. . . The defensive back who has looked good at times: rookie Garnell Wilds from Virginia Tech. In a couple one-on-one drills he did an excellent job in coverage, easily stopping receivers like John Standeford and then against Wilson. It's a start.

. . . Safety Ifeanyi Ohalete continues to break well on the ball. He broke up a pass this afternoon, tipping it in the air. Fred Smoot made a diving grab, bounced up and ran for about 20 yards. Naturally Smoot didn't say anything about the play.

. . . Rod Gardner toasted Shawn Springs on a deep corner route.

. . . When the defense started blitzing, the backs took it as a challenge. Some complained a little on the sidelines so running backs coach Earnest Byner told them, ''Don't let them come back there! They're making us look bad so let's make them look bad. They want to play like that? Let's go! Pick it up!''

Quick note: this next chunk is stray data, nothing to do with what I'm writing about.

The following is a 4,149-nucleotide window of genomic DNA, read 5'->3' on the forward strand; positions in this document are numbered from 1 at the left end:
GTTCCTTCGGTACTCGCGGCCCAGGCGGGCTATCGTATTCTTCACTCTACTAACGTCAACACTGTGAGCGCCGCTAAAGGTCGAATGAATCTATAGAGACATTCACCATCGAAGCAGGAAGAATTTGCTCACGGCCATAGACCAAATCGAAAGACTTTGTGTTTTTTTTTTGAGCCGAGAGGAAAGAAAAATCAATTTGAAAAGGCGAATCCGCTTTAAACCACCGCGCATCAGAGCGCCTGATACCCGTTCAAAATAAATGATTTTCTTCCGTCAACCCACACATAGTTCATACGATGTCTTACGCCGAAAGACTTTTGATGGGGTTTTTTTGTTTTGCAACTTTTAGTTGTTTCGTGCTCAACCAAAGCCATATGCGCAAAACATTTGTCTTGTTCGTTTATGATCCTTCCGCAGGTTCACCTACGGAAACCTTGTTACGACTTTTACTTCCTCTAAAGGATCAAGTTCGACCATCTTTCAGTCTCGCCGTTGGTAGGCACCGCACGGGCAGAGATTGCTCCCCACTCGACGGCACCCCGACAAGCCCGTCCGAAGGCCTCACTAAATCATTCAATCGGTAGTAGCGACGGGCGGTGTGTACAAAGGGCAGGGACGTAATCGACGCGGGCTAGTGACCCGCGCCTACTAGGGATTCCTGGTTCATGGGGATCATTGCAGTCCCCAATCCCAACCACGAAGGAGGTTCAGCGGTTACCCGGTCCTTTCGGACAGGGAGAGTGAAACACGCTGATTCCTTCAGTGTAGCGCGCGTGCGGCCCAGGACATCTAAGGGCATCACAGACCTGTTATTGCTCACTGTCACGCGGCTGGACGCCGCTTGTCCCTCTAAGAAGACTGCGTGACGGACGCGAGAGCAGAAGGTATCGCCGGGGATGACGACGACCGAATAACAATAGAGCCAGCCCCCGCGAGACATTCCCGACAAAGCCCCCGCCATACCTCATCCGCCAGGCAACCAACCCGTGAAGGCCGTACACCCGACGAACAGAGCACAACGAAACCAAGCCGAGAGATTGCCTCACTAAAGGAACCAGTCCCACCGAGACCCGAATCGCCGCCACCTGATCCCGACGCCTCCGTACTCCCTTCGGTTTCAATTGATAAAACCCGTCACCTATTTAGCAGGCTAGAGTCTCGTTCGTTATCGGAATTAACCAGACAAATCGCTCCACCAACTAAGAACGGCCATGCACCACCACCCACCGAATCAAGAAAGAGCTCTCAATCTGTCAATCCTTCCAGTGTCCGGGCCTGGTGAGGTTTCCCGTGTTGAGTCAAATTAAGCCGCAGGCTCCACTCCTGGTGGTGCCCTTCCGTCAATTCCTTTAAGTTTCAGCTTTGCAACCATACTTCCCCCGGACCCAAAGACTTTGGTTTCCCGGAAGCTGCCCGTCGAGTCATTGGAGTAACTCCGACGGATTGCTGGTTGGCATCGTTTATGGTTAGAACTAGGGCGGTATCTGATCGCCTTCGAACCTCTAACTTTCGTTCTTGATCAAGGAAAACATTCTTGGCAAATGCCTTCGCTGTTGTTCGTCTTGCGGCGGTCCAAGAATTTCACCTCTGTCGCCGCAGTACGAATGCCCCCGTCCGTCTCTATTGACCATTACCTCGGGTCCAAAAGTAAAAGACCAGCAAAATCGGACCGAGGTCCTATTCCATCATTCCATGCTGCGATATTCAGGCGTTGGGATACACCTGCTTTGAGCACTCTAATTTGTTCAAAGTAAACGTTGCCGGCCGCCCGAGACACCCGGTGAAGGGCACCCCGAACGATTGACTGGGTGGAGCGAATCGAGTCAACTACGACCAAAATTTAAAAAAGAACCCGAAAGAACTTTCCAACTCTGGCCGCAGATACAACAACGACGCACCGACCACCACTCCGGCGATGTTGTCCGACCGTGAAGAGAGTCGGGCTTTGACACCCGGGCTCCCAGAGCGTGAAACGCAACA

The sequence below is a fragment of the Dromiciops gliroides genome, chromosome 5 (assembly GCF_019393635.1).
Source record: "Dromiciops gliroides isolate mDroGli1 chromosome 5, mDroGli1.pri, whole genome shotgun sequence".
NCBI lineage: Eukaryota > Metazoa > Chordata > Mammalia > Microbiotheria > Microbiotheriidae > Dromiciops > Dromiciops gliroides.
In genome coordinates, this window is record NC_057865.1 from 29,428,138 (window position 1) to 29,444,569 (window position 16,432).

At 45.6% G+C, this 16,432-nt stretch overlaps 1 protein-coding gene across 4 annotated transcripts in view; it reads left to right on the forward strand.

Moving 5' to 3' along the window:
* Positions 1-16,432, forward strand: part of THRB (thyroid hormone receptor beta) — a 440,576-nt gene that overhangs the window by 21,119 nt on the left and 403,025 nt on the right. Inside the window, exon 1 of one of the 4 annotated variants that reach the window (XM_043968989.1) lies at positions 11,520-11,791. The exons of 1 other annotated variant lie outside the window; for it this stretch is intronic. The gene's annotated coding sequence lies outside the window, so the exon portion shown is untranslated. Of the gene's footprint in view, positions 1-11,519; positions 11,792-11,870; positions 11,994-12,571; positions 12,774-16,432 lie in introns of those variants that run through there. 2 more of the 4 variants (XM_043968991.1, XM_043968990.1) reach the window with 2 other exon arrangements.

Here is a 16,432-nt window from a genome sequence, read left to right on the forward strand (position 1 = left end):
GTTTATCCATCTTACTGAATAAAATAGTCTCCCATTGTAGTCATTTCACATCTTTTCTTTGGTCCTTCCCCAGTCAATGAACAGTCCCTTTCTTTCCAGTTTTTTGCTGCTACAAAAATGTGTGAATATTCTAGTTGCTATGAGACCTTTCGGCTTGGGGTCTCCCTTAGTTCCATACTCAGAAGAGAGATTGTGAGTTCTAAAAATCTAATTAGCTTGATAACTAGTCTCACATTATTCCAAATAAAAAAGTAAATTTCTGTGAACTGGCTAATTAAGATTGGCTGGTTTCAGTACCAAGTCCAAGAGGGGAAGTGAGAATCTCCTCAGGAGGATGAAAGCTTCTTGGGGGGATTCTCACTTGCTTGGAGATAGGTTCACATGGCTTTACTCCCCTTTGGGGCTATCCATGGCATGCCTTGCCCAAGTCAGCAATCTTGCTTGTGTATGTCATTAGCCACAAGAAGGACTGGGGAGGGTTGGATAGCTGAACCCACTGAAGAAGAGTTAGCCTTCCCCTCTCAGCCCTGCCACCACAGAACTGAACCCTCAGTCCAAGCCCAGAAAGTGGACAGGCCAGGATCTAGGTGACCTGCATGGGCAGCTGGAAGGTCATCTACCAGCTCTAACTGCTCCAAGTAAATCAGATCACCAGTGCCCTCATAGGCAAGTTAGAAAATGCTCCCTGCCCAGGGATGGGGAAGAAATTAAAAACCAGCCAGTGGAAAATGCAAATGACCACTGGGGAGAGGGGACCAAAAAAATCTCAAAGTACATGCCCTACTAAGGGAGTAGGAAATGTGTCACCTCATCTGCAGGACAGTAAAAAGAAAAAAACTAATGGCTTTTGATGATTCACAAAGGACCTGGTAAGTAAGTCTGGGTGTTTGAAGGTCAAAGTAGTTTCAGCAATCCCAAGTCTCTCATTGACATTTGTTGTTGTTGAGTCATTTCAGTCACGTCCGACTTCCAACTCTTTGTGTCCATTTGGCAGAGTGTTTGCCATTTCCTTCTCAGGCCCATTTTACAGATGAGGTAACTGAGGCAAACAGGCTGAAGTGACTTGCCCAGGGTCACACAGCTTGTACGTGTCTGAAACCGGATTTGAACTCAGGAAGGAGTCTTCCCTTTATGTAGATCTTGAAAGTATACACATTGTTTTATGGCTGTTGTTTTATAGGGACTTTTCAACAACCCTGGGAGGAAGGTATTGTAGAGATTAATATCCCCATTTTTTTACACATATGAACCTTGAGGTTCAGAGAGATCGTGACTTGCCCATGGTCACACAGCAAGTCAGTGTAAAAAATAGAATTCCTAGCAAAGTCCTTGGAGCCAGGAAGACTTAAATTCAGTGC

A few minutes later Ladell Betts blocked rushing linebacker Billy Strother hard, prompting Byner to shout, ''There you go! There you go!''

. . . Best catch of the day: Receiver Gari Scott grabbed a pass after getting hit by corner Rashad Bauman then falling to the ground. Scott kept his concentration.

. . . Jon Jansen and Cory Raymer both played for Russ Grimm. Now, having spent some time under Joe Bugel, they see where Grimm got most of his stuff. And they can now look back and see Bugel's influence.

''To play in Washington is special,'' Jansen said. ''And to play for a coach like Joe Bugel and be part of his history is an honor as well.''